What It’s Like Living With An Autoimmune Disease
‘The trouble with us’, says a friend who used to edit a Sunday newspaper and is now retraining as a chef, ‘is that we used to be somebody’. Did we? Or perhaps I should say ‘Did I’? Because said friend is now already officially ‘somebody’ again, a busy private chef, restaurant critic and food editor. I, on the other hand, find myself defined by something else entirely unexpected and unwelcome (though for the record I’m not convinced that editing fashion magazines, writing columns and sitting on uncomfortable chairs at fashion shows ever really qualified as anything meaningful). Almost three years ago I was diagnosed with an extremely rare autoimmune disease – Takayasu’s Arteritis, which attacks the aorta.
I’m not one in a million – I’m two in a million, which I suppose is a peculiar distinction in and of itself. The disease can in short begin to block your aorta and thus the blood flow to various essential parts of your body, like, say your brain, your eyes, your legs or your stomach (it’s nickname is ‘the pulseless disease’). Symptoms include:, pain, loss of pulses, (one of my legs currently only has a 20 percent blood flow) mouth ulcers, sore throats, night sweats. I could go on, because there’s worse, but frankly why bother? The point is that I got sick, I’m still sick (in fact the disease has progressed) and the last three years have been what Americans would call ‘a journey’, and what I would categorise as ‘a total pain in the arse’, forcing me to re-evaluate my life, work, my family, my relationships and friendships and last but not least, the medical profession.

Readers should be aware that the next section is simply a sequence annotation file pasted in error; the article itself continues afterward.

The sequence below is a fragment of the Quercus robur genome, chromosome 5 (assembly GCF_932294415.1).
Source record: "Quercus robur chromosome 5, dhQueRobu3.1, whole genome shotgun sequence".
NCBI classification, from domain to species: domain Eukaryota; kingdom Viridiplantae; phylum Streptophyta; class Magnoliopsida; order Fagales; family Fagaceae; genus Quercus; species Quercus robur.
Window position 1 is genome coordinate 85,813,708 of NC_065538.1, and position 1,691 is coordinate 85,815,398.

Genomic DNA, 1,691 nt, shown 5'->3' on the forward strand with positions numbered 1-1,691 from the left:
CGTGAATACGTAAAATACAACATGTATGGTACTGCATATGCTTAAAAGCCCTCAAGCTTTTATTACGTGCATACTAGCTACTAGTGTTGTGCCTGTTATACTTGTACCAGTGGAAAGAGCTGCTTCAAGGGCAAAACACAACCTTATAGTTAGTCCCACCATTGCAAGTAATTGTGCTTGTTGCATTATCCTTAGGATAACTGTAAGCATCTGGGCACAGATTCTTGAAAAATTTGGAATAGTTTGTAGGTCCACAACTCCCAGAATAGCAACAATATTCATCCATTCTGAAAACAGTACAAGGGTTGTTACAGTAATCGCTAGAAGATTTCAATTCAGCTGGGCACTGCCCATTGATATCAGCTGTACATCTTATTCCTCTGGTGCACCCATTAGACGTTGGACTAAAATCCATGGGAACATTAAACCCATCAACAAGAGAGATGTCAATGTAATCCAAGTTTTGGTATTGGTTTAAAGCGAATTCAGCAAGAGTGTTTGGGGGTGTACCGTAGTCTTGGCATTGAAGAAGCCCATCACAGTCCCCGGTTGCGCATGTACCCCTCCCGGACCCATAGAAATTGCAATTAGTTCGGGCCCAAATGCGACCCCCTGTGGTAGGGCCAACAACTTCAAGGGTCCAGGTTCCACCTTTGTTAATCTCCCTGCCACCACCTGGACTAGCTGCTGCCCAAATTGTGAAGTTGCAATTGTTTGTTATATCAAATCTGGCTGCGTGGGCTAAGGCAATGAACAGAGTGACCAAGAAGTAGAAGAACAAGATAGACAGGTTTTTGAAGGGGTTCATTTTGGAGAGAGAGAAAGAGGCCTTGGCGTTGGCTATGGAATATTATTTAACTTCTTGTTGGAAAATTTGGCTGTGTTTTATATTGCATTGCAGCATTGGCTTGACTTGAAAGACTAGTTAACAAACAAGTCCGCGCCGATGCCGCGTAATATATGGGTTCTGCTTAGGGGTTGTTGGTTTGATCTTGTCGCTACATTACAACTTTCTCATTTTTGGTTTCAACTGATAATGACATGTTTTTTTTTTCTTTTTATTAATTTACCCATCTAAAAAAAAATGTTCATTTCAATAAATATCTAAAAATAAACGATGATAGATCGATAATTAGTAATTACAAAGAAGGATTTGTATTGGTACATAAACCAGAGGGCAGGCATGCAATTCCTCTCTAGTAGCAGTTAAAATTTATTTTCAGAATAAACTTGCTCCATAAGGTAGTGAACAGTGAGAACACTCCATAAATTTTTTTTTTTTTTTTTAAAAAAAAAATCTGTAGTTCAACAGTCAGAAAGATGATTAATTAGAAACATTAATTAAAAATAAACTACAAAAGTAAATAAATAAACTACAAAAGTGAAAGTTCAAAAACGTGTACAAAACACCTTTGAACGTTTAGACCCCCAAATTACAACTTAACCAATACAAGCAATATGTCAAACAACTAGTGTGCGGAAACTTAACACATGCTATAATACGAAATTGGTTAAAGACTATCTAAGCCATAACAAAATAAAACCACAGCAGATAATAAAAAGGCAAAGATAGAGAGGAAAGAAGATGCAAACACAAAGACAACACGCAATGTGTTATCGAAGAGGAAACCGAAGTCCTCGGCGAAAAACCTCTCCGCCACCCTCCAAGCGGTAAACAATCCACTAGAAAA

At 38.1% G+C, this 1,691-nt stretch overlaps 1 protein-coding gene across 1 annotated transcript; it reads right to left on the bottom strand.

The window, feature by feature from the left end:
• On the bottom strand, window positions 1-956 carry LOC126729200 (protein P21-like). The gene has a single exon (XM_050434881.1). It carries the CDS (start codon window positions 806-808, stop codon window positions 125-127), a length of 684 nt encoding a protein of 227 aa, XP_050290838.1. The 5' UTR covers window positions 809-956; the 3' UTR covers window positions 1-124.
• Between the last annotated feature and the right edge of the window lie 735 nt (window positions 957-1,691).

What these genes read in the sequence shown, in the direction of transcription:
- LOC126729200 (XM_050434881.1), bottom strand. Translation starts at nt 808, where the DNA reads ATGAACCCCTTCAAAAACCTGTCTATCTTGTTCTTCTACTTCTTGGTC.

I’m not asking for sympathy – I’ve witnessed so many people suffering so much more than me during my horribly frequent visits to hospital. I’ve been lucky too. I’ve seen the best (and of course the worst) of the NHS and I’ve had, in the main, doctors who’ve been prepared to spend time and trouble on my case. But have I learned some stuff along the way that I’d like to impart? Well, how long have you got…?
Trust your instincts
If you think you are unwell, and by this I don’t mean, you feel a bit off-colour, a bit fluey or a bit ‘down’, I mean you have felt persistently and consistently ‘off’ for months, then you know your body better than anyone else. Go and see a doctor. Have them check your bloods. Nothing doing? Persist. Ask to see someone else. Change your care (it’s within your rights to have a second opinion). In 2013 or thereabouts I was tested for Lupus by an adventurous endocrinologist. It wasn’t the right diagnosis, but that’s how long ago I knew I was unwell. My diagnosis came in 2015, after my local GP had mistakenly begun treating me for Shingles and in my misery (my disease first manifested as searing constant upper back pain) I went to a private health care GP and begged for help (of which more later).